Becoming Aware of my Overthinking Mind
and Making Friends with my Inner Four-Year-Old
The method where people with chronic diseases such as Parkinson’s can reduce their stress-related symptoms and, with persistent work, break free of their diagnosis
One week after third session with Lilian and the Hope Shortcut
My Overthinking Mind
During my third session, Lilian and I talk about the inner dialogue, thoughts, the voice or voices in my head.
My mind has several voices running constantly. It is like having a TV on in the background that is constantly narrating, planning, ruminating, rehearsing, arguing, suggesting, doubting. It changes the channel frequently. It practices future conversations, or rehashes past ones. It plans for things that never happen. An overthinking mind can be dangerous – triggering the fight flight or freeze response continually.
One of its most interesting habits of my over-thinking mind is that it intricately plans escape routes. How would I get my infant son and the dog out of the window if the house caught on fire? Where would I hide if a gunman came to the house? It goes over the sequence of events in detail. I don’t sit down and plan these things. My mind just does it on its own.
Lilian tells me that not everyone’s mind is like that. Upon Lilian’s suggestion, I ask my friend what her mind is like. I assume, her mind is like mine constantly ruminating, worrying and planning. She has kids. I am sure she has a lot on her mind. She laughs and says her mind is usually pretty blank; it might have a dancing clown in it like Homer Simpsons’. That sounds peaceful.
“My mind has several voices running constantly.
It is like having a TV on in the background that is constantly narrating, planning, ruminating, rehearsing, arguing, suggesting, doubting”
We think we have a similar way of thinking - but we have not
We ask each other, “what do you think?” and get a story.
Next time ask in detail about HOW your friends are thinking.
Are they thinking in pictures, written text, a speaking voice, or with feelings?
How many voices do they use to think? 0, 1, 2, or more? Everything is ok, but having only 0 or 1 voice makes life easier and healthier.
Around 1/3 of the population are hardly thinking and doing well. The rest are thinking about yesterday’s regrets and the worries for tomorrow, or thoughts that drag your attention away from your body and the constant feedback you get from here.
My inner Four-Year Old
I notice that my freeze ups are often precipitated by internal pressure. There is the internal pressure I put on myself to do the things that I “should” do. I know I don’t want to do it, but I push myself anyways. Or I put pressure on myself to do something at 1000% effort. Somewhere inside, there is an inner protest or maybe an inner wisdom.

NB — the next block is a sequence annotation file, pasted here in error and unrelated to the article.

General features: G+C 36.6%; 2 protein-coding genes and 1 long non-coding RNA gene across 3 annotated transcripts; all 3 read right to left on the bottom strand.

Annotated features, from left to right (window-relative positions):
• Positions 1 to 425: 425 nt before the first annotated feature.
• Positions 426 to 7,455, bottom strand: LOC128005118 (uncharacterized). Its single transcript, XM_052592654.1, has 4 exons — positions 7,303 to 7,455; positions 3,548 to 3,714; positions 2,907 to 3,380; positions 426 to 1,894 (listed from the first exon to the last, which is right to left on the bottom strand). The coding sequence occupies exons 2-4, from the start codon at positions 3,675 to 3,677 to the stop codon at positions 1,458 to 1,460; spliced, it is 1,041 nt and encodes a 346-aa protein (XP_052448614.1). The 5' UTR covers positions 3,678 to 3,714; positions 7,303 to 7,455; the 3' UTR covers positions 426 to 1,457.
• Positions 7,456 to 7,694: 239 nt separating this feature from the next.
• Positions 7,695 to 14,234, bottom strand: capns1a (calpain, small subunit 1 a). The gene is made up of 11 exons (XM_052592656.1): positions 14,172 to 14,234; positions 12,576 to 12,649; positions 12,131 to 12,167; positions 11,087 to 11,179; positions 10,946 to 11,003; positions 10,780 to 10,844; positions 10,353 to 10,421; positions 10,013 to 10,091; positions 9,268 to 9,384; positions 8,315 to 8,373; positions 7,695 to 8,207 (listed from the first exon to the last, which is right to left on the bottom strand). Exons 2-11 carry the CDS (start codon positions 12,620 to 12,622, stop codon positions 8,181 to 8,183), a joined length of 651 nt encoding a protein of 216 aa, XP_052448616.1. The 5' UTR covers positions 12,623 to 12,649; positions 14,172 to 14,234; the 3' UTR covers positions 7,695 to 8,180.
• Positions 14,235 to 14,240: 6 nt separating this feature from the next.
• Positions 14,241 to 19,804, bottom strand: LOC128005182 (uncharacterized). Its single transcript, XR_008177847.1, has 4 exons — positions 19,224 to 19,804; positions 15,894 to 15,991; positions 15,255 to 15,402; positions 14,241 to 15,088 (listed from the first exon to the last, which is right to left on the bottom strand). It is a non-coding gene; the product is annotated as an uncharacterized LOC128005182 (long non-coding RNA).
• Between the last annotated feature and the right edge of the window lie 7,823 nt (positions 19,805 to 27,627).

Lilian coaches me to have compassion for myself if I freeze up. To say to my body:
Its ok. This is what is right now, you are safe.
I have a profound experience when I have the opportunity to practice this. I sit through a freeze up and just let it be ok the way it is. This experience is profoundly different for me and I feel a shift.
There is the internal pressure I put on myself to do the things that I “should” do.
I know I don’t want to do it, but I push myself anyways..
Somewhere inside, there is an inner protest or maybe an inner wisdom.
I realize that I have been practicing relaxation and calming techniques for years. But I didn’t listen. I was just trying to get my body and mind to shut up and do what I wanted it to do.
This is one of the great things that my four-year old son has taught me. He is what people describe as “spirited”. I cannot just shush him. He demands to be heard and understood. Even if his concerns seem inconsequential to me, I have to listen, I have to acknowledge and empathize and then he will calm down. I can’t just tell him: “That’s silly. Don’t be upset about that.”
But I have not been listening to my body, to myself. My inner spirited four-year-old has concerns and is refusing to budge I have just been telling her: “That’s silly, don’t be upset about that” calm down, and do as you are told.
The good thing about spirited children, is that they bust up old patterns. They refuse to just comply with expectations and the “shoulds” that we try to force upon them. Therefore, they force us to evolve, to grow, to learn, to examine the shoulds that we have applied to ourselves and to rethink them.
Lilian is a bit like a spirited four-year-old. She is here to bust up old patterns and assumptions and evolve our way of thinking about stress and chronic illness.
Nicole St. Arnaud
23. march 2021, Alberta Canada
This is the third of a series of blog posts on the progress in Lilian Sjoeberg’s Hope Shortcut program for chronic illness.
The inner child
The inner child is a metaphor for you having a practical side.
You are maybe still hurt if someone is making comments as the bullies made in your school.
When you get an extraordinary feeling that is somewhat out of proportion with what happened, the “inner child” can still remember the past episode.
It is never too late to get a happy ending to this episode. Never too late to get a “happy” childhood. We cannot change what happened, but we can release the feelings connected to the devastating events